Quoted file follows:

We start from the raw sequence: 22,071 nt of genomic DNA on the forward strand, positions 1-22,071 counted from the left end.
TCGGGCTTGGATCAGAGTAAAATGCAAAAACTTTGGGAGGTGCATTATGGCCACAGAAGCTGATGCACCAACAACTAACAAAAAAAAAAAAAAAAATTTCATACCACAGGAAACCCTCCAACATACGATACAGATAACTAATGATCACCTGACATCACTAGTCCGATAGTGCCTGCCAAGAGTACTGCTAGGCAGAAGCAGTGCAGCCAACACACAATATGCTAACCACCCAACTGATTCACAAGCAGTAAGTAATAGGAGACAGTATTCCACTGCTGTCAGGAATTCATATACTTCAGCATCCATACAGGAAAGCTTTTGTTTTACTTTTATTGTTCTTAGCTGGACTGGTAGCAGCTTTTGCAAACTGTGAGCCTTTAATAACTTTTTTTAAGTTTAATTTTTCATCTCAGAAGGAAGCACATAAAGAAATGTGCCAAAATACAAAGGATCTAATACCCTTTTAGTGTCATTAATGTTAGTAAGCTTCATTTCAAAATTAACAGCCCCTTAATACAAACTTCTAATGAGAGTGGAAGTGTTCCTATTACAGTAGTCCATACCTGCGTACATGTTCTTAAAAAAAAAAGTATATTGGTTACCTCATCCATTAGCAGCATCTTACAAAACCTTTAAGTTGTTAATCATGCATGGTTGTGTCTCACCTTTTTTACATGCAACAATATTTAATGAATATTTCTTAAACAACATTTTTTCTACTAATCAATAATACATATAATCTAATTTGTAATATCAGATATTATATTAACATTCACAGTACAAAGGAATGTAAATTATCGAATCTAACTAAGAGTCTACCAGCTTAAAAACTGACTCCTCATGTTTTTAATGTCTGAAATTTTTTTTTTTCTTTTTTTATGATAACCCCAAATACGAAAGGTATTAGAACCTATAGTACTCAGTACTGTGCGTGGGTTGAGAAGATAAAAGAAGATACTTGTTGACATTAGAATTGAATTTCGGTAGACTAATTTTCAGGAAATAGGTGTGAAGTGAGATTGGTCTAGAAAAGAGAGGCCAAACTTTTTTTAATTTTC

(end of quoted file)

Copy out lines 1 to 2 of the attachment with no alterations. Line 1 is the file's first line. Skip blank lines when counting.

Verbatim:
We start from the raw sequence: 22,071 nt of genomic DNA on the forward strand, positions 1-22,071 counted from the left end.
TCGGGCTTGGATCAGAGTAAAATGCAAAAACTTTGGGAGGTGCATTATGGCCACAGAAGCTGATGCACCAACAACTAACAAAAAAAAAAAAAAAAATTTCATACCACAGGAAACCCTCCAACATACGATACAGATAACTAATGATCACCTGACATCACTAGTCCGATAGTGCCTGCCAAGAGTACTGCTAGGCAGAAGCAGTGCAGCCAACACACAATATGCTAACCACCCAACTGATTCACAAGCAGTAAGTAATAGGAGACAGTATTCCACTGCTGTCAGGAATTCATATACTTCAGCATCCATACAGGAAAGCTTTTGTTTTACTTTTATTGTTCTTAGCTGGACTGGTAGCAGCTTTTGCAAACTGTGAGCCTTTAATAACTTTTTTTAAGTTTAATTTTTCATCTCAGAAGGAAGCACATAAAGAAATGTGCCAAAATACAAAGGATCTAATACCCTTTTAGTGTCATTAATGTTAGTAAGCTTCATTTCAAAATTAACAGCCCCTTAATACAAACTTCTAATGAGAGTGGAAGTGTTCCTATTACAGTAGTCCATACCTGCGTACATGTTCTTAAAAAAAAAAGTATATTGGTTACCTCATCCATTAGCAGCATCTTACAAAACCTTTAAGTTGTTAATCATGCATGGTTGTGTCTCACCTTTTTTACATGCAACAATATTTAATGAATATTTCTTAAACAACATTTTTTCTACTAATCAATAATACATATAATCTAATTTGTAATATCAGATATTATATTAACATTCACAGTACAAAGGAATGTAAATTATCGAATCTAACTAAGAGTCTACCAGCTTAAAAACTGACTCCTCATGTTTTTAATGTCTGAAATTTTTTTTTTTCTTTTTTTATGATAACCCCAAATACGAAAGGTATTAGAACCTATAGTACTCAGTACTGTGCGTGGGTTGAGAAGATAAAAGAAGATACTTGTTGACATTAGAATTGAATTTCGGTAGACTAATTTTCAGGAAATAGGTGTGAAGTGAGATTGGTCTAGAAAAGAGAGGCCAAACTTTTTTTAATTTTC